(A) High magnifications of the epidermis from the skins of the AA (-), AA (+) and AJ groups are shown. The white arrows indicate the skin pigment. (B) The epidermal thicknesses in the HE-stained sections were measured as the distance between the top of the basement membrane and the bottom of the stratum corneum in five fields randomly selected from each animal. The values are expressed as the means ± the SEMs of five animals. ANOVA analysis: F2, 12 = 20.6, P < 0.001. The asterisk indicates a significant difference (**P < 0.01) compared with the AA (-) group by Tukey’s HSD post hoc comparisons. AA, ascorbic acid; AJ, acerola juice; Der., dermis; Epi., epidermis. Bar = 10 μm.
Fig 3
Fig 3. The effect of acerola juice intake on the stratum corneum water content.
The stratum corneum water content was measured every week for 6 weeks as described in the Materials and Methods. The values are expressed as the means ± the SEMs of five animals. ANOVA analysis: F2, 12 = 4.6, P < 0.05 at 5 weeks and F2, 12 = 25.2, P < 0.001 at 6 weeks. The asterisks indicate significant differences (*P < 0.05, **P < 0.01) compared with the AA (-) group by Tukey’s HSD post hoc comparisons. AA, ascorbic acid; AJ, acerola juice.
Fig 4
Fig 4. The effects of acerola juice intake on L* value and back skin colors.
(A) The time course of the L* value (a measure of skin lightness). (B) Representative photographs of UVB-irradiated areas at 6 weeks. The values are expressed as the means ± the SEMs of five animals. ANOVA analysis: F6, 28 = 17.4, P < 0.0001 for the AA (-) group, F6, 28 = 4.4, P < 0.01 for the AA (+) group, and F6, 28 = 1.1, P = 0.39 for the AJ group. Sharps indicate significant differences (#P < 0.05, ##P < 0.01) compared with the start date by Dunnett's test for post hoc comparisons. ANOVA analysis: F2, 12 = 4.1, P < 0.05 at 2 weeks, F2, 12 = 6.7, P < 0.01 at 3 weeks, F2, 12 = 3.8, P = 0.053 at 4 weeks, F2, 12 = 24.2, P < 0.0001 at 5 weeks, and F2, 12 = 10.5, P < 0.01 at 6 weeks. The asterisks indicate significant differences (*P < 0.05, **P < 0.01) compared with the AA (-) group by Tukey’s HSD post hoc comparisons. The double daggers indicate significant differences (††P < 0.01) compared with the AA (+) group by Tukey’s HSD post hoc comparisons. AA, ascorbic acid; AJ, acerola juice.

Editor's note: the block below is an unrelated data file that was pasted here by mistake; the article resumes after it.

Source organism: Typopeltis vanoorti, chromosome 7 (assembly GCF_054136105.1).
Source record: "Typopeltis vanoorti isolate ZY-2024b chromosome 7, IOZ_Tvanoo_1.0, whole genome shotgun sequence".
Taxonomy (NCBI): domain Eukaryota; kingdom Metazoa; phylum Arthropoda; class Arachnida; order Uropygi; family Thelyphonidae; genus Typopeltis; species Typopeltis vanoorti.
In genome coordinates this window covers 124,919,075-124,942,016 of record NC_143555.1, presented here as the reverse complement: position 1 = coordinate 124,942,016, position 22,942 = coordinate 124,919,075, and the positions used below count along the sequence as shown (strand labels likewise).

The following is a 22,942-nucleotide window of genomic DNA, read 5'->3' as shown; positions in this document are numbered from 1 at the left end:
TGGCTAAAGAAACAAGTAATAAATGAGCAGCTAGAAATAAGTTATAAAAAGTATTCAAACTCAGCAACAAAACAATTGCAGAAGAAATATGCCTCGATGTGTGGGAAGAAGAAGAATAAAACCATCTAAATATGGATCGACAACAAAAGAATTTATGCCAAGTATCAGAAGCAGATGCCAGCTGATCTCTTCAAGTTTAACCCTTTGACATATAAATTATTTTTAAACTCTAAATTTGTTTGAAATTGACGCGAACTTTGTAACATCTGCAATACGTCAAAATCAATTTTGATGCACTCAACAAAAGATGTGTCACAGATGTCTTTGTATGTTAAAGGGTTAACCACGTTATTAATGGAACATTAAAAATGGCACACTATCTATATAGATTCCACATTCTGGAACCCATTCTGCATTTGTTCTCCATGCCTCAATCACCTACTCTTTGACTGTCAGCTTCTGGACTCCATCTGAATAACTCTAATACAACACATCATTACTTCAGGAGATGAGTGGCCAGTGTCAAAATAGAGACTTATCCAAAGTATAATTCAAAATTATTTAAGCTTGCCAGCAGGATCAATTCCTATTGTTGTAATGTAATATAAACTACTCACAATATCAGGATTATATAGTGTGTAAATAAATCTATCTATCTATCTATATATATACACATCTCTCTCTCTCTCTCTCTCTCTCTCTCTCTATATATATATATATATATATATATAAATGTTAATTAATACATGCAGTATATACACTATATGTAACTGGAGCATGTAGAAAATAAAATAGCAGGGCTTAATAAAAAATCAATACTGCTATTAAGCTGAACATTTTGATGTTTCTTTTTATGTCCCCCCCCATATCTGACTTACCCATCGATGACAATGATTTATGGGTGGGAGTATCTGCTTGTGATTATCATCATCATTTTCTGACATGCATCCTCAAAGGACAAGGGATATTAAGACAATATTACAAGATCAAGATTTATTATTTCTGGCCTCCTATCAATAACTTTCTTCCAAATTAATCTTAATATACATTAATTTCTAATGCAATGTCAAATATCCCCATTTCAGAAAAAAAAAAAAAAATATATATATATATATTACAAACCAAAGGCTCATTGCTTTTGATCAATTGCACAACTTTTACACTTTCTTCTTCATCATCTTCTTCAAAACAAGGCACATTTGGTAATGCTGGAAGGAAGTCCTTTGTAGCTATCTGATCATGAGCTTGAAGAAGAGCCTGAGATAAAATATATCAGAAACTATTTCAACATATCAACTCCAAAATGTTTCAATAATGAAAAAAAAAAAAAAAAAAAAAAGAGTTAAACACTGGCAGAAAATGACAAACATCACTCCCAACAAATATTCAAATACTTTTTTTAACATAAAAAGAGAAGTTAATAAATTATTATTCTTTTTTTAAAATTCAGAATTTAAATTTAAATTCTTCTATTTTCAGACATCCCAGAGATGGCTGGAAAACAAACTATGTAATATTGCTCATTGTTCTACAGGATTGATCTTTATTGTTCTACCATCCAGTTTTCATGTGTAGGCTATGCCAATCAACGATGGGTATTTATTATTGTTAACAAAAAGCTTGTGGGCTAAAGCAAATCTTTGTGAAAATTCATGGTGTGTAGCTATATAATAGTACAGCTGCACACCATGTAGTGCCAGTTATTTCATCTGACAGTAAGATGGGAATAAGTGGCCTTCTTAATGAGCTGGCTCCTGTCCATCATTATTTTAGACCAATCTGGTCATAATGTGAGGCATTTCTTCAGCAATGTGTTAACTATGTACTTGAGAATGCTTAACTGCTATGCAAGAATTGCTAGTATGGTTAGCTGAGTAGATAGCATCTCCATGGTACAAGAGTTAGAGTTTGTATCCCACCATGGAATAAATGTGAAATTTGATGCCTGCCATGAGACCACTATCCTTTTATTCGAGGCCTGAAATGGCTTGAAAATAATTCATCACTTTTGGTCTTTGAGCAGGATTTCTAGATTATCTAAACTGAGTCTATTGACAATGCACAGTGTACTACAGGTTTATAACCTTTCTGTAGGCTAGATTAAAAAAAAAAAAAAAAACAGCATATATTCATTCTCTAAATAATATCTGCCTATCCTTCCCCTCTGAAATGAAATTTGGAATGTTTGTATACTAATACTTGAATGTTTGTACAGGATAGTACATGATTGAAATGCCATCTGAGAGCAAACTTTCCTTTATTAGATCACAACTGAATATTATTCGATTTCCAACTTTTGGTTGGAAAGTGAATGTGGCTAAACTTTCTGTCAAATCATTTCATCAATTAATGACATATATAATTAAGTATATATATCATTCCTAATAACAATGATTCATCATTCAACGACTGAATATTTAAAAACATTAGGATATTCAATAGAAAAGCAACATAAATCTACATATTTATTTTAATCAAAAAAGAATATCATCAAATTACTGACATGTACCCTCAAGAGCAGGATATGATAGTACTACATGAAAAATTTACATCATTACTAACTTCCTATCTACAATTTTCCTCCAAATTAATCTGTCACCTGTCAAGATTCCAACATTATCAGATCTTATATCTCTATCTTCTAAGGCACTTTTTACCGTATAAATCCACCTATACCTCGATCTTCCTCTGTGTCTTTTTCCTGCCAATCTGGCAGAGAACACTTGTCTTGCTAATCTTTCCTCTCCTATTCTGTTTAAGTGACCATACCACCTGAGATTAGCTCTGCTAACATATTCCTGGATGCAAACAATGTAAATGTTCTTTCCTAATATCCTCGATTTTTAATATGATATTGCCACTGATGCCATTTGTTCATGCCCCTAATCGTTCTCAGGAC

Fig 5
Fig 5. The effect of acerola juice intake on gene expression in the skin.
(A) Melanogenesis-related enzyme genes Tyr, Tyrp1 and Dct. (B) Cytokine genes Tnf-a and Edn1. (C) Cell cycle progression gene Ccnd1. Quantifications of the mRNA are illustrated relative to the Rplp1 mRNA. The mRNA levels of the AA (+) group were designated as 1.0. The values are expressed as the means ± the SEMs of five animals. ANOVA analysis: F2, 12 = 1.1, P = 0.369 for the Tyr gene, F2, 12 = 1.1, P = 0.372 for the Tyrp1 gene, F2, 12 = 4.1, P < 0.05 for the Dct gene, F2, 12 = 6.3, P < 0.05 for the Tnf-a gene, F2, 12 = 2.3, P = 0.147 for the Edn1 gene, and F2, 12 = 4.7, P < 0.05 for the Ccnd1 gene. The asterisks indicate significant differences (*P < 0.05) compared with the AA (-) group by ANOVA followed by Tukey HSD post hoc comparisons. The daggers indicate significant differences (P < 0.05) compared with the AA (+) group by ANOVA followed by Tukey’s HSD post hoc comparisons. AA, ascorbic acid; AJ, acerola juice.

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Grant support

This study is supported by Japan Society for the Promotion of Science (JSPS) KAKENHI Grant (http://www.mext.go.jp/a_menu/shinkou/hojyo/main5_a5.htm) Number 15H04505 (AI) and 15K15104 (AI). The funders had no role in study design, data collection and analysis, decision to publish, or preparation of the manuscript. EU and TK are current employees of Nichirei Corporation. HA and TH are current employees of Nichirei Foods Corporation. KN is current employee of Nichirei Bioscience Corporation. However, these founders did not have any additional role in the study design, data collection and analysis, decision to publish, or preparation of the manuscript.